India late last month requested that the Maldives government make US$50 million in treasury bond (T-bond) payments to India by December, with a second equal payment scheduled to be made in February 2013.

Diplomatic dispute

The Maldives government was in recent weeks been drawn into a diplomatic row with its Indian counterparts over a decision to dismiss an injunction granted to India-based infrastructure group GMR by the High Court of Singapore over the managing Ibrahim Nasir International Airport (INIA) in Male’.

Authorities in the country have opted to void the contract signed by GMR and the previous government, whilst vowing that the airport will be run by the state-owned Maldives Airport Company Limited (MACL) by Friday (December 7) even with the injunction issued by the Singaporean courts.

Indian media has meanwhile claimed that the Indian government is considering freezing aid to the economically-crippled archipelago, notably a US$25 million loan necessary for the payment of civil servant salaries and the construction of a police academy.

“We are not happy with the way Maldives cancelled the GMR airport deal. This has surely left an impact on our bilateral ties,” a foreign ministry official told AFP. “A decision whether the money should be given or not will be taken soon.”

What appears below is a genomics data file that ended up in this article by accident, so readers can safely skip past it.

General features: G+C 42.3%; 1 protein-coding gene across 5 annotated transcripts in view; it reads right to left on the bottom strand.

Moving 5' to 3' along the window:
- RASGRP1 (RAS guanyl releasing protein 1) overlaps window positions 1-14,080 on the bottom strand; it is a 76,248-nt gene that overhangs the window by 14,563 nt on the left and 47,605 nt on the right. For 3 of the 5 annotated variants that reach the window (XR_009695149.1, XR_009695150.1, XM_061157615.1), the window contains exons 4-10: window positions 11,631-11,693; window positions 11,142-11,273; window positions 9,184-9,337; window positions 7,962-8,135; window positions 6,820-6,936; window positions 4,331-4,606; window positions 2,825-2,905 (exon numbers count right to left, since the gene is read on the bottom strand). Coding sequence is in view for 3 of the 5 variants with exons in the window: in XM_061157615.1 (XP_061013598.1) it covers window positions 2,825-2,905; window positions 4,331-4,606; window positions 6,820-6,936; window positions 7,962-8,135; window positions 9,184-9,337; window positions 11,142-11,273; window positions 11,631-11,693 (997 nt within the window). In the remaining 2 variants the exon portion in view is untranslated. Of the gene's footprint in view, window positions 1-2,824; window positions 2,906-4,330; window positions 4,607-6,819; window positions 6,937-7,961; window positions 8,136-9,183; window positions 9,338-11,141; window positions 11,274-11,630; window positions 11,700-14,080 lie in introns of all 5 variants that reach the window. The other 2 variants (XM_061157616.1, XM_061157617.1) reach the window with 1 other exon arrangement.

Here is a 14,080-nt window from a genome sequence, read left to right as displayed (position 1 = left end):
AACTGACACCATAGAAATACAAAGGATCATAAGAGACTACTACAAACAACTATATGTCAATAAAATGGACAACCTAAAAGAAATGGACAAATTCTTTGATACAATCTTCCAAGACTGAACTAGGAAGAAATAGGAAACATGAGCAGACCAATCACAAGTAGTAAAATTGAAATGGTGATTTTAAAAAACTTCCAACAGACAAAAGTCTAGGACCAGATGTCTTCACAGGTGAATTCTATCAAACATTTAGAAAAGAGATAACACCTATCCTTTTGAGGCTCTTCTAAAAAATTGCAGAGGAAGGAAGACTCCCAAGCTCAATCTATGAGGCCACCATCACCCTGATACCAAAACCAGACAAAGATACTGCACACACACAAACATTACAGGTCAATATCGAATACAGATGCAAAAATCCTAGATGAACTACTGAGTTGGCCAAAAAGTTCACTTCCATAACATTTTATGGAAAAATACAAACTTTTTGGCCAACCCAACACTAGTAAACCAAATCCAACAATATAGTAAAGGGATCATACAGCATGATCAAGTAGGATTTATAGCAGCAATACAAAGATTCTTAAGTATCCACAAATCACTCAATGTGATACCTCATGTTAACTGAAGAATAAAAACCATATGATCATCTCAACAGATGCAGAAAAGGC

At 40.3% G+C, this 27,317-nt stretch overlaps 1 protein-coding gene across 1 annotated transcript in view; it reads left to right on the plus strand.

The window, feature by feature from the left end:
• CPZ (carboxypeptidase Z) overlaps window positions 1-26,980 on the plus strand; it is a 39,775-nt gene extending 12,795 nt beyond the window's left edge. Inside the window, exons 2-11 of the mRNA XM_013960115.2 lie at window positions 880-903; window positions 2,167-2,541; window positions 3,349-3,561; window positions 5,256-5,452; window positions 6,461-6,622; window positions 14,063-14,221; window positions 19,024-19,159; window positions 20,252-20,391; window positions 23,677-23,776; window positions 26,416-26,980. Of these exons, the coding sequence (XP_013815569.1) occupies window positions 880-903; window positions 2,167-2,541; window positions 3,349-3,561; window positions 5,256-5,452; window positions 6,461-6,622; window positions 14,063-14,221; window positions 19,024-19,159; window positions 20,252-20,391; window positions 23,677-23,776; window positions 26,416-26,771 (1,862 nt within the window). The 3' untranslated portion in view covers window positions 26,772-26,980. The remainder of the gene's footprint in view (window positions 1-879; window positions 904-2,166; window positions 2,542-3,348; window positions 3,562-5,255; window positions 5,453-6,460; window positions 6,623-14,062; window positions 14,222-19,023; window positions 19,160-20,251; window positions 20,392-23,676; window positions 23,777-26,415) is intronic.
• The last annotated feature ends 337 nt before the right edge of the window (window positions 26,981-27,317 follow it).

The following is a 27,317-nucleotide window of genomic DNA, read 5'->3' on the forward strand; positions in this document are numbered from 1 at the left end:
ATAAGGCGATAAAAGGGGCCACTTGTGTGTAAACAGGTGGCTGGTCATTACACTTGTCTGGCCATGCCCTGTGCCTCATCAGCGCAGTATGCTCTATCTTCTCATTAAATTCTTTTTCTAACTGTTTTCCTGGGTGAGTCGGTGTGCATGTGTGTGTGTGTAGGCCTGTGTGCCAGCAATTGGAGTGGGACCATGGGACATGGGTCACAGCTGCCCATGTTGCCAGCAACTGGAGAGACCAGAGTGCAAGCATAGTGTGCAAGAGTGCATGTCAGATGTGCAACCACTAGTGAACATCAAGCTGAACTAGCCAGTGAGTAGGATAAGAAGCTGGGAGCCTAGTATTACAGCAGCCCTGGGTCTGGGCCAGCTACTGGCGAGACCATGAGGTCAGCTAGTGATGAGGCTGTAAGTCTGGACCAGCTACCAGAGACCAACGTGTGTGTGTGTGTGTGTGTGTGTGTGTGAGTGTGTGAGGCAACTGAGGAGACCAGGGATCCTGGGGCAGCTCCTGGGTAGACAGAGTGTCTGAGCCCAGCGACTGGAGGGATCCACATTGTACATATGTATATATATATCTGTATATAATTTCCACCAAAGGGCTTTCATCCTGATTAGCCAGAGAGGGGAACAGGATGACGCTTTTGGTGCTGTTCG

However the Indian High Commission n Male’ has previously stressed to local media that the suggestion of cutting aid was “unofficial”, adding that such a decision would not be “unilateral”.


Chinese aid not limited to US$500 million loan: Waheed

Speaking upon his return from China yesterday, President Dr Mohamed Waheed Hassan told reporters that Chinese aid to the Maldives will not be limited to the US$500million (MVR7.7billion) loan finalised last week.

Waheed revealed that the Chinese government had pledged to make all necessary aid available to the Maldives, including assistance with road and shipping development, reported Haveeru.

The President expressed his hope that his meeting with Chinese businessmen would result in harbor development projects in the Maldives.

Regarding China’s view on Maldivian politics, Waheed noted that the Chinese were amongst the first nations to recognise his unity government.

“The Chinese Prime Minister personally told me that he had full confidence and support for the Maldivian government,” Waheed was reported as saying.

When speaking with Xinhua before his trip, Waheed praised China’s policy of non-interference in foreign affairs.


Waheed says China to grant Maldives $500 million loan

President Dr Mohamed Waheed Hassan has told Reuters that China will grant the Maldives US$500 million (MVR7.7billion) in loans during his state visit to the country.